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…the sea presented a wonderful and most beautiful spectacle. There was a fresh breeze, and every part of the surface, which during the day is seen as foam, now glowed with a pale light. The vessel drove before her bows two billows of liquid phosphorus, and in her wake she was followed by a milky train. As far as the eye reached, the crest of every wave was bright, and the sky above the horizon, from the reflected glare of these livid flames, was not so utterly obscure as over the vault of the heavens.

The above description may remind one of the surreally luminescent seascape in Ang Lee’s film Life of Pi. But it was in fact written by Charles Darwin on 6 December 1833 when his Beagle was sailing off the South American coasts. The phosphorescence of the sea is due to bacteria, flagellates and even jellyfish. These sea creatures and micro-organisms absorb photons from the sun and give out light whenever they are agitated. The ocean is indeed full of life and light. Such is the wonder, self-sufficiency and equilibrium of Mother Nature.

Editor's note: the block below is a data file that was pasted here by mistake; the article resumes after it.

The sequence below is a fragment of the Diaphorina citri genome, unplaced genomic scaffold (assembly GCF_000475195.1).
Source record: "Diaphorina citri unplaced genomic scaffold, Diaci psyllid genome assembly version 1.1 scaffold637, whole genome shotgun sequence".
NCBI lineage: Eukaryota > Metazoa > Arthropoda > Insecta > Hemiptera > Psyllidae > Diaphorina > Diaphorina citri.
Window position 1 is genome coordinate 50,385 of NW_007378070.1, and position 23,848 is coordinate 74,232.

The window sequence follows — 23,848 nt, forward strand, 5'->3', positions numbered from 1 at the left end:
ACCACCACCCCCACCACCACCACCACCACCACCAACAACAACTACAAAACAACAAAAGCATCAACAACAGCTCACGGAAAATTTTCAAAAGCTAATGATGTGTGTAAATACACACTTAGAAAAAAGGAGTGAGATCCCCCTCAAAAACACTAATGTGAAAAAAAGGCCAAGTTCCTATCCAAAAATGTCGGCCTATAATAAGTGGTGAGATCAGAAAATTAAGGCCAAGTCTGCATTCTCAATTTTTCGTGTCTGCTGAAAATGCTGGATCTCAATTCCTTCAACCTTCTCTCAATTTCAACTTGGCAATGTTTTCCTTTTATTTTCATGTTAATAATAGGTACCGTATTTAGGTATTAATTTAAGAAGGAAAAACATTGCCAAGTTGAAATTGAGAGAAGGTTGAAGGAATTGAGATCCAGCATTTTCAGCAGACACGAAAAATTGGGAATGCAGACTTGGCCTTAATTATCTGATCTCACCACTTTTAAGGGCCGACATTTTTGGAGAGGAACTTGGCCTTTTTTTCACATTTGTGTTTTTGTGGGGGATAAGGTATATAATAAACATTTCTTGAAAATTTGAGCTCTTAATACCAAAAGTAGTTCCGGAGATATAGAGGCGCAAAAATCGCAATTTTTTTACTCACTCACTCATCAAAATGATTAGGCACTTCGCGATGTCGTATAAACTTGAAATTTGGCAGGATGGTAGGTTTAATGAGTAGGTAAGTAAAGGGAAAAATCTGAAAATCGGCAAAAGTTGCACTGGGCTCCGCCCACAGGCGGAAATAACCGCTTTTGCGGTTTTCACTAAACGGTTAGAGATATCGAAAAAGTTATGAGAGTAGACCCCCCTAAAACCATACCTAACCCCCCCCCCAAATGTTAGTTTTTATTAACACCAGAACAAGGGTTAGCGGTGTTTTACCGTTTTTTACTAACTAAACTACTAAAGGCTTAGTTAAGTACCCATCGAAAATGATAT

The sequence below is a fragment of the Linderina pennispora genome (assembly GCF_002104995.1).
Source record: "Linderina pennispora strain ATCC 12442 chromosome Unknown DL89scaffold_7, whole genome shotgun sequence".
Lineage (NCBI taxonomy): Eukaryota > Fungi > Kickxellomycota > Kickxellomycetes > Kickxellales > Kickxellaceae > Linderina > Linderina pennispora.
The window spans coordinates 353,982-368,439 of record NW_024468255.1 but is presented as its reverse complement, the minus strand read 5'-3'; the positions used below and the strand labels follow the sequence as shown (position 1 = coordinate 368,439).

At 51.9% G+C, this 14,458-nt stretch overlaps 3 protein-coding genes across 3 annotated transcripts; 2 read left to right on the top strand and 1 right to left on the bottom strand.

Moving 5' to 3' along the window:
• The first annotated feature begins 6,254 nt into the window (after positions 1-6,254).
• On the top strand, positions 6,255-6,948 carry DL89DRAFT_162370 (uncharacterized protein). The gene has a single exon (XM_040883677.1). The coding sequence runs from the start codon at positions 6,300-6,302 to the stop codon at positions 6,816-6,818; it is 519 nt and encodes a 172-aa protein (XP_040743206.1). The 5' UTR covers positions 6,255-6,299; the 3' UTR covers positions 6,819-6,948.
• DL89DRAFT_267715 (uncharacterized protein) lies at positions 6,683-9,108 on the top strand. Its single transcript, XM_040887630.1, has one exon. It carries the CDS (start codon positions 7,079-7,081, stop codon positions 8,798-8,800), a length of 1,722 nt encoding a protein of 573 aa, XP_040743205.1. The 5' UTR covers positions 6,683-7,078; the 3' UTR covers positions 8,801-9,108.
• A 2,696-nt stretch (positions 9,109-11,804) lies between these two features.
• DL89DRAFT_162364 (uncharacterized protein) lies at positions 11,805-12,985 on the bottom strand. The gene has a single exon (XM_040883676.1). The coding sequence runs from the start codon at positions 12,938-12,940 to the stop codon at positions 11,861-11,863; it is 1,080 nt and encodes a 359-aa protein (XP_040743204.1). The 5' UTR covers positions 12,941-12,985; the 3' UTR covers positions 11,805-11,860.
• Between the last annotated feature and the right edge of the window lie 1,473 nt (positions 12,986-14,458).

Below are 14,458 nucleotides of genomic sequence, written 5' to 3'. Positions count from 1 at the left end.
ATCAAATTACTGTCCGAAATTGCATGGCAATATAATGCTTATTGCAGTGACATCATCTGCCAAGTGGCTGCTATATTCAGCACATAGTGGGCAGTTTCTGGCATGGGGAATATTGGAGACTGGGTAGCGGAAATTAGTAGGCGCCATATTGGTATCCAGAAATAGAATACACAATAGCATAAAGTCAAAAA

This issue looks at Prof. Raymond Yeung’s revolutionizing work on network communication which finds a simple but elegant expression in what has become known as the Butterfly Network. This season we have published over 10 articles on the research of CUHK scholars under the rubric of ‘A Plain View’. We would like to think they do justice to the intelligence and diligence of these scholars which illuminate the vast and unfathomable ocean of science. Jellyfish or butterflies, we will continue to cast them in plain sight in the next season.